SEATTLE -- The All-Star Week festivities are taking over the streets of downtown, but the impact MLB is leaving behind is being felt throughout the city.
Ten miles away from T-Mobile Park, MLB hosted its All-Star Beach Cleanup at Golden Gardens Park. Approximately 100 volunteers spent their Saturday morning walking around the popular North Seattle beach with a trash picker in one hand and a garbage bag in the other.
Even MLB mascots Mariner Moose, Dinger and Clark were on hand to do their parts in helping the community. By the end of the event, multiple trash bags were turned in and disposed of, and the beauty of the beach was restored as the sun started to peek through the gray skies of Seattle.
“Every time we have an All-Star Game in any community, we want to leave a legacy,” said April Brown, MLB vice president of social responsibility and community affairs. “It's MLB’s legacy off the field to uplift communities, to provide essential resources and we do it in a variety of ways that are authentic to the city that we're in.”
The Pacific Northwest is known for its beautiful coastline, green scenery and breathtaking mountain views, which made it an easy decision for MLB to have an environmental cleanup. MLB’s partners for the events were the Seattle Parks Foundation and Players for the Planet.
Players for the Planet, which was also present at last year's beach cleanup in Santa Monica, Calif., was founded in 2008 by former Major Leaguers Chris Dickerson and Jack Cassel with the goal to involve more players in a positive change for the environment. The organization started with 15 athletes and has grown to 250, with 150 of them being MLB players such as Nelson Cruz, Lucas Giolito and Brent Suter.
The group not only does work in the United States, but internationally too as Wander Franco, Willy Adames and Sandy Alcantara -- just to name a few -- have contributed in their homelands.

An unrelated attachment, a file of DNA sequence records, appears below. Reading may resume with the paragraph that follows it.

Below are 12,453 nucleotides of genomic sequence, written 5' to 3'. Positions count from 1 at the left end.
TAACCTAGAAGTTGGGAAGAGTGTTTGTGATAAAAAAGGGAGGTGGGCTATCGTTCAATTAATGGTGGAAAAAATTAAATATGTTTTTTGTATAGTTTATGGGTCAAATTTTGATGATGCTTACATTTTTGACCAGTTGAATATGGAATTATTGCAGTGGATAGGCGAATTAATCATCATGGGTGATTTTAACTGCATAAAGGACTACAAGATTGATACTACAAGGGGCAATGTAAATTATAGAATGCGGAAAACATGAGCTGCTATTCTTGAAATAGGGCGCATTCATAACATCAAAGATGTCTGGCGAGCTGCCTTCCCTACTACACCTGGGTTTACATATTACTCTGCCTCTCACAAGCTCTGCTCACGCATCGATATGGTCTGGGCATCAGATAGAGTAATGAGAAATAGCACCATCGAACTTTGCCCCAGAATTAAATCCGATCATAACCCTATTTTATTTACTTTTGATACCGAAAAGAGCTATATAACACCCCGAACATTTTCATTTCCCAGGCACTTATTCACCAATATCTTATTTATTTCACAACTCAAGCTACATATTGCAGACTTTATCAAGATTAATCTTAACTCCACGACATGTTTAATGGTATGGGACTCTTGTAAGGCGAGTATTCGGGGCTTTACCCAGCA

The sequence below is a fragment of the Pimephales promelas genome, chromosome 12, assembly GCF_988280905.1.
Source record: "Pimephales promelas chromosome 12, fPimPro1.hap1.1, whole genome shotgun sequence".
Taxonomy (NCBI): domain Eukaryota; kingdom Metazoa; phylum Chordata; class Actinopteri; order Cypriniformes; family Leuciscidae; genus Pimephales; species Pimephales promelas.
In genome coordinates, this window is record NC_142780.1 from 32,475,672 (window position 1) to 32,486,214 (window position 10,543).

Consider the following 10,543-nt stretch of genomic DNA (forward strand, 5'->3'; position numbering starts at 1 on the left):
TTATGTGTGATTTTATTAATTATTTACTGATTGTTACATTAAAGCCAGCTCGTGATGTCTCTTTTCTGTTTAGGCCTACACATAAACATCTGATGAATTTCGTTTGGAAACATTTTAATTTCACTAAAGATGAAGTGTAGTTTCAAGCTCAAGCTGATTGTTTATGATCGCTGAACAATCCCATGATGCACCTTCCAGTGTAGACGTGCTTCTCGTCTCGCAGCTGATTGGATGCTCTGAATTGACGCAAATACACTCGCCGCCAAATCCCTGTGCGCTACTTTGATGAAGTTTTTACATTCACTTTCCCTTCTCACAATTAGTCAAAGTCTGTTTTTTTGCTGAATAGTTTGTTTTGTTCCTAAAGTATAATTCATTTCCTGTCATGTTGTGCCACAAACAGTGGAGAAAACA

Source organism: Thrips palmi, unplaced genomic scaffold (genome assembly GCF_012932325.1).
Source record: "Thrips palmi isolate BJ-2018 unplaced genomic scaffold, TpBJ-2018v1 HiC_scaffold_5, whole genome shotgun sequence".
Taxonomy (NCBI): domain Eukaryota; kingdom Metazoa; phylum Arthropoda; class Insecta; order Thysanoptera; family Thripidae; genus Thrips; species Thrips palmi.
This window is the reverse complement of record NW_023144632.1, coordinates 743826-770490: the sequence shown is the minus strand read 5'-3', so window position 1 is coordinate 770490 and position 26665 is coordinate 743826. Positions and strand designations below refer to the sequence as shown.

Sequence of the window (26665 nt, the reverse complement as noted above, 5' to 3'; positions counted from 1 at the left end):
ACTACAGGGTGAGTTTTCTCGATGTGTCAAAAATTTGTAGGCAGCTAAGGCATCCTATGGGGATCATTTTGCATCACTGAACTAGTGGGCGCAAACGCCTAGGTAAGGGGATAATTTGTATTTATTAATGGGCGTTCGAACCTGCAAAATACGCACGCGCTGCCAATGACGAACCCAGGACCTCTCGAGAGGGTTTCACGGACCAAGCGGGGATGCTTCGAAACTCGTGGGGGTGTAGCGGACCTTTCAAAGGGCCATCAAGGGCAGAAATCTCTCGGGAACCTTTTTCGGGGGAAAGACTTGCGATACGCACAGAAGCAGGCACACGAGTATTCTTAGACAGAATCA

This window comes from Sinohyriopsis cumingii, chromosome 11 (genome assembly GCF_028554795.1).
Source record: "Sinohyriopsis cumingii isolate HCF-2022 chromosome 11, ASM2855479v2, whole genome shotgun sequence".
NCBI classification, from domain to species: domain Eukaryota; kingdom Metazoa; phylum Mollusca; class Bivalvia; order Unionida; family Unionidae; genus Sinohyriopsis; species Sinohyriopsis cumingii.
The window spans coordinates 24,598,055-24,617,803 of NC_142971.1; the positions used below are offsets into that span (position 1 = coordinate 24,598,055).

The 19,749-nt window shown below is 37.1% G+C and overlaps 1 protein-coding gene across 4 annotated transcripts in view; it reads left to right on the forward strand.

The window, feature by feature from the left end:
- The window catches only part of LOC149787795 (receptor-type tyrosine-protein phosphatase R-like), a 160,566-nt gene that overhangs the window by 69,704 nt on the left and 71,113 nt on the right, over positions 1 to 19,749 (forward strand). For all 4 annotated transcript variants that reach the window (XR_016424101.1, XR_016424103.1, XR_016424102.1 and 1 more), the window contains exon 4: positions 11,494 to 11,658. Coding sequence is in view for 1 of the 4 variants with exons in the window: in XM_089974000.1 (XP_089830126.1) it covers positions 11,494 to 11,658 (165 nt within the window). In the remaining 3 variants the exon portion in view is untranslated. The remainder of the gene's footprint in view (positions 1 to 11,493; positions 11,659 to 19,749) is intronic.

“When you have a platform, like sports, you can shine a spotlight on the great work that happens in these cities,” Dickerson said. “For MLB to step up, it's excellent. You have four days where you can mobilize people in the community to get involved and to support each other, because at the end of the day we're all going to the game, we're all going to these events and I think it's the perfect way to have that unification through big events like this.”
John Spoden was one of the volunteers at the event. He is a White Sox fan but lives in Seattle because of the great outdoor amenities that the Pacific Northwest has to offer. Spoden participates in other beach cleanups himself, so when he heard that MLB was hosting its own, he jumped at the chance to help his community.
“I loved hearing what MLB had to say this morning kicking off this event,” Spoden said. “Getting involved and seeing all the people that are out here this morning doing this, it's great that MLB is doing that community outreach.”
The Seattle Parks Foundation played a crucial role in helping MLB set up the event. The organization’s mission is to be the bridge between the community and the civic leaders and to create thriving and equitable public spaces, while also helping build parks in partnership with the parks department.
“It was so exciting to see that MLB wants to get back to the communities that they come into,” said Rebecca Bear, president and CEO of the Seattle Parks Foundation. “They bring in a tremendous amount of resources and people to the city. Knowing that they're giving back to that city in a way that's going to make it a bit more beautiful place is really great.
“It's good to see that they care about the planet as much as they care about the sport.”